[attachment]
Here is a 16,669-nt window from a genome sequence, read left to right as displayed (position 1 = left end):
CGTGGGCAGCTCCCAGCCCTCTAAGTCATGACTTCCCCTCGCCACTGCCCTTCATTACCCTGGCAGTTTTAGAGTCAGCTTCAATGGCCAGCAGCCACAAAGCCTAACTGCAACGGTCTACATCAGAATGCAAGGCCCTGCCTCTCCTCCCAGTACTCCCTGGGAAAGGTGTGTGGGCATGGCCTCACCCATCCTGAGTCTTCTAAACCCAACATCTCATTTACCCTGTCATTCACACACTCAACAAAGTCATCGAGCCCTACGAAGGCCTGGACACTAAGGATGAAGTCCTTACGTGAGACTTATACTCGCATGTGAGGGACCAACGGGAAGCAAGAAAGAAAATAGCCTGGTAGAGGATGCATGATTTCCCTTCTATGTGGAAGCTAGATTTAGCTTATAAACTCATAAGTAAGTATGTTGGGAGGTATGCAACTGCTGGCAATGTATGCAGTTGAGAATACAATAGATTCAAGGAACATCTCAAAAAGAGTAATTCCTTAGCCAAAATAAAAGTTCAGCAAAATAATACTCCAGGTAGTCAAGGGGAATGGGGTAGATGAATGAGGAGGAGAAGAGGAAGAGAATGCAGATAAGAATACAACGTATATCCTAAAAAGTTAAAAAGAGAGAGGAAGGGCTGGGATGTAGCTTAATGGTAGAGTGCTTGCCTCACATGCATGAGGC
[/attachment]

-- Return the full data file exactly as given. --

Here is a 16,669-nt window from a genome sequence, read left to right as displayed (position 1 = left end):
CGTGGGCAGCTCCCAGCCCTCTAAGTCATGACTTCCCCTCGCCACTGCCCTTCATTACCCTGGCAGTTTTAGAGTCAGCTTCAATGGCCAGCAGCCACAAAGCCTAACTGCAACGGTCTACATCAGAATGCAAGGCCCTGCCTCTCCTCCCAGTACTCCCTGGGAAAGGTGTGTGGGCATGGCCTCACCCATCCTGAGTCTTCTAAACCCAACATCTCATTTACCCTGTCATTCACACACTCAACAAAGTCATCGAGCCCTACGAAGGCCTGGACACTAAGGATGAAGTCCTTACGTGAGACTTATACTCGCATGTGAGGGACCAACGGGAAGCAAGAAAGAAAATAGCCTGGTAGAGGATGCATGATTTCCCTTCTATGTGGAAGCTAGATTTAGCTTATAAACTCATAAGTAAGTATGTTGGGAGGTATGCAACTGCTGGCAATGTATGCAGTTGAGAATACAATAGATTCAAGGAACATCTCAAAAAGAGTAATTCCTTAGCCAAAATAAAAGTTCAGCAAAATAATACTCCAGGTAGTCAAGGGGAATGGGGTAGATGAATGAGGAGGAGAAGAGGAAGAGAATGCAGATAAGAATACAACGTATATCCTAAAAAGTTAAAAAGAGAGAGGAAGGGCTGGGATGTAGCTTAATGGTAGAGTGCTTGCCTCACATGCATGAGGC